Finally some justice for one Covington student

Christine M. Flowers

PHILADELPHIA (Tribune News Service) — Two weeks from now, thousands of Pro Life teenagers will converge on the nation’s capital to rally in support of the unborn at the 47th annual March for Life.

Unfortunately, many people are uncomfortable with the idea that millennials would raise their voices to oppose abortion. The image of young kids standing together with signs that read “Choose Life” and “Abortion Stops a Beating Heart” can be disconcerting when you are used to hearing it’s only old white men who want to strip women of the “right to choose.”

That’s the only explanation I have for what some people did to a young Catholic student from Kentucky last year, when he and his classmates from Covington Catholic High attended the March for Life. As a bunch of them waited for their bus to pick them up, a Native American activist named Nathan Phillips approached banging his drum.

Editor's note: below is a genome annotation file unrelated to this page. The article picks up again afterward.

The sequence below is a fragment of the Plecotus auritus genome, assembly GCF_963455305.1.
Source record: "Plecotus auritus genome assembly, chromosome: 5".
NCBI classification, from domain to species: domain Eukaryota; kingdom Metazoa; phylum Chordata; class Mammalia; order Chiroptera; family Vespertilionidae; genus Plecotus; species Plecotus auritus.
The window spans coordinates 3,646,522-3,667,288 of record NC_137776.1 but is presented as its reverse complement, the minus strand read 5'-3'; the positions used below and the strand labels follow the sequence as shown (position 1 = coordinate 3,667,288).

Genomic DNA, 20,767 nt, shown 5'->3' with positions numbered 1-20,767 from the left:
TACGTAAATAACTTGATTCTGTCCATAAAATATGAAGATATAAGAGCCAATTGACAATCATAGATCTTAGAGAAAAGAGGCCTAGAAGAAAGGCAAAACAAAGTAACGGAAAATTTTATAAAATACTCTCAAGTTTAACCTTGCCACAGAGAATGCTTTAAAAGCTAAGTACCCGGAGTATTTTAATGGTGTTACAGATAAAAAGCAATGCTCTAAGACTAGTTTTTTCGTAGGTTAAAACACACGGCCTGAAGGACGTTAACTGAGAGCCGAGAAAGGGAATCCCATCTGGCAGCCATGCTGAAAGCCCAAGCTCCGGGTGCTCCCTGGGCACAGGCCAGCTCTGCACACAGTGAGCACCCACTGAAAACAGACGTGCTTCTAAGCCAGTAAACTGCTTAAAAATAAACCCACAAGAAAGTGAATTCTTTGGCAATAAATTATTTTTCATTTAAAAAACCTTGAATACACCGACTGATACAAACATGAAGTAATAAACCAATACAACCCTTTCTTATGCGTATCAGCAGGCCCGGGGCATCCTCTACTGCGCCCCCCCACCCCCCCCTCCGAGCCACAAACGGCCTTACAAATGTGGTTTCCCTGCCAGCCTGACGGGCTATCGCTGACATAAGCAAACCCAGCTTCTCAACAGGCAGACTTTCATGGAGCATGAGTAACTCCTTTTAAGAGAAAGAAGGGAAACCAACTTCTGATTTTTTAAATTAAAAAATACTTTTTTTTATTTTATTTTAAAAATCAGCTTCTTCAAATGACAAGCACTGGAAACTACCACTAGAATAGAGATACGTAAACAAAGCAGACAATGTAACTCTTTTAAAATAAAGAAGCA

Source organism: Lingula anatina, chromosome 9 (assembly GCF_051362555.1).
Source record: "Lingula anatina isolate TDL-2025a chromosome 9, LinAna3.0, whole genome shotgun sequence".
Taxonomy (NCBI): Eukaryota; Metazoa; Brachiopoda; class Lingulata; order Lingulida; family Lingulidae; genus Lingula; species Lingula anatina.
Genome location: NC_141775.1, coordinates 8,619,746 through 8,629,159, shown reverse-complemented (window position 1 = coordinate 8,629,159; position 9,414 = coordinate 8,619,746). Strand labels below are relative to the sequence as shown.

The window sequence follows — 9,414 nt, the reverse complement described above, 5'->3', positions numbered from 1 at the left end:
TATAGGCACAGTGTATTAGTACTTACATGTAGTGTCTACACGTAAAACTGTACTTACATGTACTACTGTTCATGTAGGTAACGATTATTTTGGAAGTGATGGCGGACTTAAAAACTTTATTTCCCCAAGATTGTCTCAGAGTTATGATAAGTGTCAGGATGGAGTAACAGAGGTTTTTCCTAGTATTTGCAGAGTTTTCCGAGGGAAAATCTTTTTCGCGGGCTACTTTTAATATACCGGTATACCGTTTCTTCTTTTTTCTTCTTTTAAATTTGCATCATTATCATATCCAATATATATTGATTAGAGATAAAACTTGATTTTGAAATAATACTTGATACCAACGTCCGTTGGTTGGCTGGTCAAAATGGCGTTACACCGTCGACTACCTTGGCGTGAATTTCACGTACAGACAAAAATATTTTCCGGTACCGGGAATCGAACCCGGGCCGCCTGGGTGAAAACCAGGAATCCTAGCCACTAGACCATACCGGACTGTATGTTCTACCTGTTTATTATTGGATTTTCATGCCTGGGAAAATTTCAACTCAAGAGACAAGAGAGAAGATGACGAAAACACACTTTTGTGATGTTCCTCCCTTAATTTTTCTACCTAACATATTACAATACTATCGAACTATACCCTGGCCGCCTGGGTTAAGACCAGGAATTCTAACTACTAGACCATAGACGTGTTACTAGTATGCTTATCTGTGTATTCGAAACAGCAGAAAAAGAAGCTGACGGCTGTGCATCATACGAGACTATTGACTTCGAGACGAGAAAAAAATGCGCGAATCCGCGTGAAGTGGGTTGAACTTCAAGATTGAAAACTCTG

Some of the boys reacted chanting their school song while one of them, Nicholas Sandmann, stood face to face with Phillips. The boy was smiling, although many characterized his expression as a “smirk.” The screen shot of that encounter went viral, and was used to attack Sandmann as a bigoted, privileged white boy who was mocking both ethnic minorities and a woman’s “right to choose.”

Now Sandmann has finally gotten some vindication via a settlement announced this week with CNN, whom Sandmann sued for defamation — and was just one of many outlets and public figures who took shots at the teen.

One of the most offensive comments was from Rep. Ilhan Omar of Minnesota, who incorrectly tweeted “The boys were protesting a woman’s right to choose & yelled ‘it’s not rape if you enjoy it.” She later deleted the tweet.

Maggie Haberman of the New York Times observed that “There are dozens of students laughing and egging on the behavior. Will be interesting to see if anyone is actually expelled, as officials suggest is possible,” creating the false impression that the Catholic high school students were the aggressors.